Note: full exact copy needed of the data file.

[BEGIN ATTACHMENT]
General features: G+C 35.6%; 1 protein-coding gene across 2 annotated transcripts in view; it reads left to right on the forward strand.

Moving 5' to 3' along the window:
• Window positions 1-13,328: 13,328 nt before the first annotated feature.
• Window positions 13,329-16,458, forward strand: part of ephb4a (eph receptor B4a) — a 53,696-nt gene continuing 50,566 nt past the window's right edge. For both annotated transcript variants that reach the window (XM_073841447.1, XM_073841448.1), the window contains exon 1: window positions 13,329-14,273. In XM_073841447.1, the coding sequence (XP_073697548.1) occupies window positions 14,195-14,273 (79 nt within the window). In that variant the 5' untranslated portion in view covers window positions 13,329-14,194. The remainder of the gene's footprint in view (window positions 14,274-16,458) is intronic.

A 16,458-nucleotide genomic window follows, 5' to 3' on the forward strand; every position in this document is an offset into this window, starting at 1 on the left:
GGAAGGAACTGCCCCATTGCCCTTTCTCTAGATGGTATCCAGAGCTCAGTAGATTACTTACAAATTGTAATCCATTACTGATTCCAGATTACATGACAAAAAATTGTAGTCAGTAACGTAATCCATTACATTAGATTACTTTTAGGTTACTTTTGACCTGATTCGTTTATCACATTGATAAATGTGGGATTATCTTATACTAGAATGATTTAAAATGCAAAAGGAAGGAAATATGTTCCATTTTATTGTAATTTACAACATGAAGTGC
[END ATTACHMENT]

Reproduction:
General features: G+C 35.6%; 1 protein-coding gene across 2 annotated transcripts in view; it reads left to right on the forward strand.

Moving 5' to 3' along the window:
• Window positions 1-13,328: 13,328 nt before the first annotated feature.
• Window positions 13,329-16,458, forward strand: part of ephb4a (eph receptor B4a) — a 53,696-nt gene continuing 50,566 nt past the window's right edge. For both annotated transcript variants that reach the window (XM_073841447.1, XM_073841448.1), the window contains exon 1: window positions 13,329-14,273. In XM_073841447.1, the coding sequence (XP_073697548.1) occupies window positions 14,195-14,273 (79 nt within the window). In that variant the 5' untranslated portion in view covers window positions 13,329-14,194. The remainder of the gene's footprint in view (window positions 14,274-16,458) is intronic.

A 16,458-nucleotide genomic window follows, 5' to 3' on the forward strand; every position in this document is an offset into this window, starting at 1 on the left:
GGAAGGAACTGCCCCATTGCCCTTTCTCTAGATGGTATCCAGAGCTCAGTAGATTACTTACAAATTGTAATCCATTACTGATTCCAGATTACATGACAAAAAATTGTAGTCAGTAACGTAATCCATTACATTAGATTACTTTTAGGTTACTTTTGACCTGATTCGTTTATCACATTGATAAATGTGGGATTATCTTATACTAGAATGATTTAAAATGCAAAAGGAAGGAAATATGTTCCATTTTATTGTAATTTACAACATGAAGTGC